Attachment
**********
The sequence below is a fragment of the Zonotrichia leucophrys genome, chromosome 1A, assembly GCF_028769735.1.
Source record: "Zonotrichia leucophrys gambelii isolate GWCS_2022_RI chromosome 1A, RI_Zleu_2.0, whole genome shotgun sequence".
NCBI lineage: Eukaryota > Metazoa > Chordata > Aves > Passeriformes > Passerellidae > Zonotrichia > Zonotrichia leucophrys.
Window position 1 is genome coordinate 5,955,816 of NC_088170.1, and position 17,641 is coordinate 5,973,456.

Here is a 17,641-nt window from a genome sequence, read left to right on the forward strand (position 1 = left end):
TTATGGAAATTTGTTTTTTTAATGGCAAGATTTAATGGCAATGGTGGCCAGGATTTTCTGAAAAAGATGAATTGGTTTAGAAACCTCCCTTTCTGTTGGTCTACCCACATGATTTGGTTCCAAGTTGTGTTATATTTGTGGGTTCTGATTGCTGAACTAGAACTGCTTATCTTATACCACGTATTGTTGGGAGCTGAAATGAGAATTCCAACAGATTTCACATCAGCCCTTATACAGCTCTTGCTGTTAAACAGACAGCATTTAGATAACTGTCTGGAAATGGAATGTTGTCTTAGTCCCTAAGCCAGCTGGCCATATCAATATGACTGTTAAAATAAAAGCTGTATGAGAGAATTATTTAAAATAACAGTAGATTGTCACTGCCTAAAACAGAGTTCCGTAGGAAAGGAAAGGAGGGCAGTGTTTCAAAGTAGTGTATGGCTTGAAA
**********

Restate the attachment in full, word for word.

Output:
The sequence below is a fragment of the Zonotrichia leucophrys genome, chromosome 1A, assembly GCF_028769735.1.
Source record: "Zonotrichia leucophrys gambelii isolate GWCS_2022_RI chromosome 1A, RI_Zleu_2.0, whole genome shotgun sequence".
NCBI lineage: Eukaryota > Metazoa > Chordata > Aves > Passeriformes > Passerellidae > Zonotrichia > Zonotrichia leucophrys.
Window position 1 is genome coordinate 5,955,816 of NC_088170.1, and position 17,641 is coordinate 5,973,456.

Here is a 17,641-nt window from a genome sequence, read left to right on the forward strand (position 1 = left end):
TTATGGAAATTTGTTTTTTTAATGGCAAGATTTAATGGCAATGGTGGCCAGGATTTTCTGAAAAAGATGAATTGGTTTAGAAACCTCCCTTTCTGTTGGTCTACCCACATGATTTGGTTCCAAGTTGTGTTATATTTGTGGGTTCTGATTGCTGAACTAGAACTGCTTATCTTATACCACGTATTGTTGGGAGCTGAAATGAGAATTCCAACAGATTTCACATCAGCCCTTATACAGCTCTTGCTGTTAAACAGACAGCATTTAGATAACTGTCTGGAAATGGAATGTTGTCTTAGTCCCTAAGCCAGCTGGCCATATCAATATGACTGTTAAAATAAAAGCTGTATGAGAGAATTATTTAAAATAACAGTAGATTGTCACTGCCTAAAACAGAGTTCCGTAGGAAAGGAAAGGAGGGCAGTGTTTCAAAGTAGTGTATGGCTTGAAA